Testimony By New York State Senator Thomas K. Duane Before The New York City Housing Authority Public Hearing On The Draft 2009 Annual Plan
My name is Thomas K. Duane and I represent New York State's 29th Senate District, in which Amsterdam Houses, Amsterdam Addition, 344 East 28th Street, Fulton Houses, Chelsea-Elliot, Chelsea Addition, and Harbor View Terrace are located. As the State Senator representing the residents of these New York City Housing Authority (NYCHA) developments as well as residents of Section 8 Leased Housing and other NYCHA units, I am particularly concerned with some of the cost-cutting proposals that NYCHA has included in its Draft 2009 Annual Plan.
I understand that NYCHA faces a $195.3 million budget shortfall this year due to increasing costs and the failure of all levels of government to provide adequate funding. Moreover, I appreciate the difficulty of NYCHA's task to remain true to its mandate of increasing public housing and maintaining services in times of financial hardship. Nonetheless, I share the concerns of the Community Service Society, Legal Aid Society, the Citywide Council of Presidents and many other public housing resident advocacy organizations that some of the measures proposed in the Draft 2009 Annual Plan to offset this shortfall are unacceptable.
I do not believe, for example, that NYCHA's Section 8 Voluntary Transition Proposal to the United States Department of Housing and Urban Development (HUD) is an appropriate strategy for balancing NYCHA’s budget. By leveraging 8,400 Section 8 vouchers for existing residents of State- and City-owned public housing to offset the dearth in operating subsidies, this proposal would shift the burden of the budget shortfall onto the shoulders of some of New York's most vulnerable families. There are currently over 146,000 families on the Section 8 waiting list, and without these vouchers, it is unlikely that many of these families will ever receive Section 8 assistance. Likewise, reserving available units in these developments for families on the Section 8 waiting list will hinder NYCHA's mission to provide public housing to the 129,000 families on its own waiting list. Families on either list should not be denied housing because of the City and State's inability to provide adequate support to buildings for which they are responsible.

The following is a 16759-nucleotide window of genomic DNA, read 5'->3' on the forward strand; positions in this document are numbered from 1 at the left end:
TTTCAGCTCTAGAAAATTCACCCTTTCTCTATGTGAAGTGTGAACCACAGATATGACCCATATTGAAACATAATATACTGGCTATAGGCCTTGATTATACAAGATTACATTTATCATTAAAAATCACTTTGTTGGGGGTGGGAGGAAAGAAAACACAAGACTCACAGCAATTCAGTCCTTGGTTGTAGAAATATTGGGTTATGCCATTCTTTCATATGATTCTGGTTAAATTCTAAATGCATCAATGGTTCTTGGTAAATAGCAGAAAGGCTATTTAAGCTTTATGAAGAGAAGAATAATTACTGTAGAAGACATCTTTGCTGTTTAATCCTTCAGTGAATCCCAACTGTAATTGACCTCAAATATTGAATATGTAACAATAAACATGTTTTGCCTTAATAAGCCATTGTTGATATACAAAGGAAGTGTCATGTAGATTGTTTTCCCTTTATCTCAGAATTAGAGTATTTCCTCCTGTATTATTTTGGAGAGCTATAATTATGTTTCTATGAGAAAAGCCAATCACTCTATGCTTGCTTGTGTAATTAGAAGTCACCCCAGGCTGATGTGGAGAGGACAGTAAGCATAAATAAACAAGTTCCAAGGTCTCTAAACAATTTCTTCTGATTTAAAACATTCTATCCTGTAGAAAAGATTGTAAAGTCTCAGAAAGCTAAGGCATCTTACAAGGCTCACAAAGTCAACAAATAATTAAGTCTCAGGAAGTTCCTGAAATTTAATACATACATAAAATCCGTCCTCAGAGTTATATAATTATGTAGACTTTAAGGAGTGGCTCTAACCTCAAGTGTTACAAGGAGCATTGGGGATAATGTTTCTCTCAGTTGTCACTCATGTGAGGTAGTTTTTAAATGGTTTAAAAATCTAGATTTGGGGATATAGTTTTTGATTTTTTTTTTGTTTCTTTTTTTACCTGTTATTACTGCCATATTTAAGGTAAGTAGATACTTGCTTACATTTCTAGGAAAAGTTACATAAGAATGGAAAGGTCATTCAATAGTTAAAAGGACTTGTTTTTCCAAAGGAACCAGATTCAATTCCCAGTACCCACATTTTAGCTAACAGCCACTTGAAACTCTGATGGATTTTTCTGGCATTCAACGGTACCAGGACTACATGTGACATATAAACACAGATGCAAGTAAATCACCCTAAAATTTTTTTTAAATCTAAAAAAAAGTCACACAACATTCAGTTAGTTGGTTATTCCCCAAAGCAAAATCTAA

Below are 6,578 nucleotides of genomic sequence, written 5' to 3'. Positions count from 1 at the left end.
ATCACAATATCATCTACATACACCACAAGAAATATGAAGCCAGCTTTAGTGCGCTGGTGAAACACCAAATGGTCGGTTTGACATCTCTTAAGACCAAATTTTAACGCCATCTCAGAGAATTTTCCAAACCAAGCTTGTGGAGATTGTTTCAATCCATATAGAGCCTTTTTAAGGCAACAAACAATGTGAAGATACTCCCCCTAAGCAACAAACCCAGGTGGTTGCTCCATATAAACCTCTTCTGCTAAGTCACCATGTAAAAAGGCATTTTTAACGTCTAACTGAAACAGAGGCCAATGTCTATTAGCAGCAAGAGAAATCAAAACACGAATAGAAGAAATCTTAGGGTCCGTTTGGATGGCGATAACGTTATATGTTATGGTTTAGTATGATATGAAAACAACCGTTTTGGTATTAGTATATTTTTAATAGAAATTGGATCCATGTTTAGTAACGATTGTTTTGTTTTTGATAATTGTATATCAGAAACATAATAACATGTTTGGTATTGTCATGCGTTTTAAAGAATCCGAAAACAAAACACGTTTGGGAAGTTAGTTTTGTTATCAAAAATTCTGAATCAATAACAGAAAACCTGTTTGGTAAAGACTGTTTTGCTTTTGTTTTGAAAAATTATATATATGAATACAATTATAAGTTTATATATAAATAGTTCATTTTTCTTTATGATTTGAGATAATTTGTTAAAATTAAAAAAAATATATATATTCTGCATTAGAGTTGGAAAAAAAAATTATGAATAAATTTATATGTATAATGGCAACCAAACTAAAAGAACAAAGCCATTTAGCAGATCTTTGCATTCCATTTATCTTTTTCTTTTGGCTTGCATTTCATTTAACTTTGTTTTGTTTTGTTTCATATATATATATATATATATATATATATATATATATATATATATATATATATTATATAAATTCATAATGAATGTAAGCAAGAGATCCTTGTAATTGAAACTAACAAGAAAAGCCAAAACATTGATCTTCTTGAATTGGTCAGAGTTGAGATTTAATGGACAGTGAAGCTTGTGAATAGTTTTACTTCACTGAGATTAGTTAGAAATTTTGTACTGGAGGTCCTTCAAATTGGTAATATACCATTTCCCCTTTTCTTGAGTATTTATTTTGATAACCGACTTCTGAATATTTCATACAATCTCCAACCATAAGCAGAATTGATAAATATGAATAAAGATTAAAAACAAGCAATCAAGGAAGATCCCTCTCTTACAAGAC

I am also greatly concerned about the draft plan's suggestion of further staff cutbacks on top of the nearly 500 NYCHA positions that were slated to be eliminated in the current year's plan. Not only will our City lose of hundreds of quality jobs, but also NYCHA developments – many of which are in need of major repairs – will suffer a decline in maintenance. I already receive complaints from constituents living in NYCHA developments who report slow and ineffectual responses to calls for repairs and emergency services. I fear that the quality of life in these communities will only further decline, potentially forcing many tenants to live in squalid conditions. Furthermore, reducing maintenance today will likely necessitate more costly repairs in years ahead. As challenging at it may be for NYCHA to balance its financial shortfall, the authority cannot forget its responsibility to either its tenants or its employees.